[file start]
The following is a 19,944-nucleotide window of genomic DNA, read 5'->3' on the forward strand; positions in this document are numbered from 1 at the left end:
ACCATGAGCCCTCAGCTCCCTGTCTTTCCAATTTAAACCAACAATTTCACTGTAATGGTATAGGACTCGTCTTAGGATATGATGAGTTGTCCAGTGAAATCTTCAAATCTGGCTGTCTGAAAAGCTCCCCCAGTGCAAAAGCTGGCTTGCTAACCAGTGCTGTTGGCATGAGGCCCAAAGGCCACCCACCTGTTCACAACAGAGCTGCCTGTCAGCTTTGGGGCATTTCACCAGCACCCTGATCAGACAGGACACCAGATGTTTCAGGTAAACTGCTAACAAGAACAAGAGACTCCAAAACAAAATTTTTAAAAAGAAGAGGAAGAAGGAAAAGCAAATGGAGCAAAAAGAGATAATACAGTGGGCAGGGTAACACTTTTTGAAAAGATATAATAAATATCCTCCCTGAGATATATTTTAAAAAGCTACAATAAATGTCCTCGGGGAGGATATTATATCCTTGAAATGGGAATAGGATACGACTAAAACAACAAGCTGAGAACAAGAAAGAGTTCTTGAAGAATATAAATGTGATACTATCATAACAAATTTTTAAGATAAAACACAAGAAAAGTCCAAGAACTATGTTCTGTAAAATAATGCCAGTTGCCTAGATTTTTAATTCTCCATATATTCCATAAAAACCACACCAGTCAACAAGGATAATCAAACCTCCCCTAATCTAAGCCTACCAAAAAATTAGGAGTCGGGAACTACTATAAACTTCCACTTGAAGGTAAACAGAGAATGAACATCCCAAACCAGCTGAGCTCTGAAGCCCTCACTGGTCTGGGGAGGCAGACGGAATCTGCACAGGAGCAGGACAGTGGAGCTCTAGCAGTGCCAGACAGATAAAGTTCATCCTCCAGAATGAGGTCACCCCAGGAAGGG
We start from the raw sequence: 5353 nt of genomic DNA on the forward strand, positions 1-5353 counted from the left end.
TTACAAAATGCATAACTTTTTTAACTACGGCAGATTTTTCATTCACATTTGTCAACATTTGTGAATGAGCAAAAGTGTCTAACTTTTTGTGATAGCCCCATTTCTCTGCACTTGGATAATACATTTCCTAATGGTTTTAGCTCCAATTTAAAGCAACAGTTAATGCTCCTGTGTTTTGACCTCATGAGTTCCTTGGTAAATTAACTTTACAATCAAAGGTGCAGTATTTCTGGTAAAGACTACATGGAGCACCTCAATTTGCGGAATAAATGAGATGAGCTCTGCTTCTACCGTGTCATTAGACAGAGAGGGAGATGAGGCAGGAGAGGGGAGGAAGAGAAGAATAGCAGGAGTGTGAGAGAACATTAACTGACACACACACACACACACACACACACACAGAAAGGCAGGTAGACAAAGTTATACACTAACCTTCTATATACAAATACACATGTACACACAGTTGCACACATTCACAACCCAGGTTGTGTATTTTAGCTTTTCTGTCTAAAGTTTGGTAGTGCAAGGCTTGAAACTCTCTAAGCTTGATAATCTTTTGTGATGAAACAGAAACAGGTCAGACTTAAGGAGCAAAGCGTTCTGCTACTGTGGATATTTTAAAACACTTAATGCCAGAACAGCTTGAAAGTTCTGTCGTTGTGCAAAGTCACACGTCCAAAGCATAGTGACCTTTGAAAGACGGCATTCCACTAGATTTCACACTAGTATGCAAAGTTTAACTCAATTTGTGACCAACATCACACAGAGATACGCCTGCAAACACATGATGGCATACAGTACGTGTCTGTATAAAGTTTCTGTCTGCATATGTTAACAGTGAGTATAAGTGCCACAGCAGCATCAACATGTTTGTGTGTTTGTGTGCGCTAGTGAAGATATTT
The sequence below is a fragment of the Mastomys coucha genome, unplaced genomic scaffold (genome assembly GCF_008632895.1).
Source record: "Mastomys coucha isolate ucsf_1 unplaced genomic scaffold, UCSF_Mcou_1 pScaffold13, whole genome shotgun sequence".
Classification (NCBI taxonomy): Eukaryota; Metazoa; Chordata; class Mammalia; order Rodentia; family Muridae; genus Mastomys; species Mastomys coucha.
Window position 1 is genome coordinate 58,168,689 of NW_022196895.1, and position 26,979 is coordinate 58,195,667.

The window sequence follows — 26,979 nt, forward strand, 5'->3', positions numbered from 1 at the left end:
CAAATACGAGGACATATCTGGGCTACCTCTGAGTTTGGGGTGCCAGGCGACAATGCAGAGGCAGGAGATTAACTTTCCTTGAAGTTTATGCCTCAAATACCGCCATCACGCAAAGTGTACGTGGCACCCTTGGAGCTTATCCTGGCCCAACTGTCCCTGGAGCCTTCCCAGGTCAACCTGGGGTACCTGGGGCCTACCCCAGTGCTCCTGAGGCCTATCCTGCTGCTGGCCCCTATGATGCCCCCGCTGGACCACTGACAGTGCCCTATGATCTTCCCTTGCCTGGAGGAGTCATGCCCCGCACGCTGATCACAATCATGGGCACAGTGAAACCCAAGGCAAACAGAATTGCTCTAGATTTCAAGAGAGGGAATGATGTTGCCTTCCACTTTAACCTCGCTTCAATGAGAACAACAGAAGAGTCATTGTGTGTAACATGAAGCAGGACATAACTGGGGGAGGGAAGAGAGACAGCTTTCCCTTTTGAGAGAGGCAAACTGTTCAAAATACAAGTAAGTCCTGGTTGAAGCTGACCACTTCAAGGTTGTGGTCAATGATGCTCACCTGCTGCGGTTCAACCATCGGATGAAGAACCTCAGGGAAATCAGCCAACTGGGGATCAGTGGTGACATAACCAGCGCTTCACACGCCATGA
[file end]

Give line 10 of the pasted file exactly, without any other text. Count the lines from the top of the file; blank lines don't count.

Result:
CAAATACGAGGACATATCTGGGCTACCTCTGAGTTTGGGGTGCCAGGCGACAATGCAGAGGCAGGAGATTAACTTTCCTTGAAGTTTATGCCTCAAATACCGCCATCACGCAAAGTGTACGTGGCACCCTTGGAGCTTATCCTGGCCCAACTGTCCCTGGAGCCTTCCCAGGTCAACCTGGGGTACCTGGGGCCTACCCCAGTGCTCCTGAGGCCTATCCTGCTGCTGGCCCCTATGATGCCCCCGCTGGACCACTGACAGTGCCCTATGATCTTCCCTTGCCTGGAGGAGTCATGCCCCGCACGCTGATCACAATCATGGGCACAGTGAAACCCAAGGCAAACAGAATTGCTCTAGATTTCAAGAGAGGGAATGATGTTGCCTTCCACTTTAACCTCGCTTCAATGAGAACAACAGAAGAGTCATTGTGTGTAACATGAAGCAGGACATAACTGGGGGAGGGAAGAGAGACAGCTTTCCCTTTTGAGAGAGGCAAACTGTTCAAAATACAAGTAAGTCCTGGTTGAAGCTGACCACTTCAAGGTTGTGGTCAATGATGCTCACCTGCTGCGGTTCAACCATCGGATGAAGAACCTCAGGGAAATCAGCCAACTGGGGATCAGTGGTGACATAACCAGCGCTTCACACGCCATGA